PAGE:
Let’s be honest……. As much as we might encourage our students to have a clear sense of purpose and direction as they try and navigate their educational pathway – and we SHOULD encourage this! – we all know that their reality can quite frequently be a meandering route to destinations not yet fully known. This “wandering” describes two recent community college graduates, and two of my best friends…… Chris, and Chris.
Chris #1 is a graduate of Clatsop Community College; AAS in Historic Preservation and Restoration. But that’s not where he started. Chris’ pathway includes a year at Central Oregon Community College with no specific degree in mind, two separate stints at OSU in pursuit of a Forestry degree, and then finally a completion at Clatsop. Post-graduation, Chris has frequently availed himself to the Small Business Development Center (SBDC) services here at LBCC and he now owns his own historic window restoration company here in Albany. Chris also works as a part-time faculty for the program at Clatsop from which he graduated.
Chris #2 is a graduate of Central Oregon Community College; AGS. But he started at Clatsop Community College, pursuing a degree in Criminal Justice. While attending there, Chris was working as a volunteer fireman and so, when the Criminal Justice path didn’t seem to be working out, he changed directions to focus on an Emergency Medical Technician (EMT) certificate and a degree in Fire Science. He completed the EMT and then transferred to Central to pursue his Fire Science degree. Close to what would have been the final term of his program Chris again changed direction, gathering what he had already completed into an Associates of General Studies and then transferring to an on-line Bible College, from which he will receive his Bachelor’s degree in just a few months. Chris now works as an Assistant Pastor for a church in Bend.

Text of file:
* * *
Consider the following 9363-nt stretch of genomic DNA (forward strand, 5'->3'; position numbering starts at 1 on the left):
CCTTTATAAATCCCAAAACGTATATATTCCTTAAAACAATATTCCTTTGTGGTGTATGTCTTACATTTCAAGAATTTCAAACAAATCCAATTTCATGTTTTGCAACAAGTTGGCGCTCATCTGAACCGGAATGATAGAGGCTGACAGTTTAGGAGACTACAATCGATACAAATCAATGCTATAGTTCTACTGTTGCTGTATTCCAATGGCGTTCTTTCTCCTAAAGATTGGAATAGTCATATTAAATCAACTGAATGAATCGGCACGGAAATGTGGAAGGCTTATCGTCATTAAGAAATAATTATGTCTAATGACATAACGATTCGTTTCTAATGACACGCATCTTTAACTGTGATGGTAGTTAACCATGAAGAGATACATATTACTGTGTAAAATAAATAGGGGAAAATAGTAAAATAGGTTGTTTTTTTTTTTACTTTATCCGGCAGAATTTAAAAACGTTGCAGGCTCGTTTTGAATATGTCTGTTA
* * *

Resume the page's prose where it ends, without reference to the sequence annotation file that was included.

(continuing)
Last weekend, these two young men joined me at my place outside Randle, Washington to help me take down a large maple tree that was diseased and dying. As I spent this time with them, grateful for their help AND for the tree felling skills they have acquired through their firefighting and forestry backgrounds, I became deeply mindful of the powerful bond that has developed between them and me over the past decade. And I saw in these bonds the role that my life has played in their successful, albeit circuitous, educational journey.
While Student Success and Completion will and must most certainly involve well-designed pathways, quality instruction and effective guidance & services, all organized around clear and compelling goals, at the core of our students’ success will be the relationships we are willing to share with them. In our classrooms, in our offices, in the LBCC Courtyard and in the Communities around us, our personal involvement in their lives plays a critical role in their journey, and in their arrival at a destination that makes the difference in their lives that they seek, and we seek for them.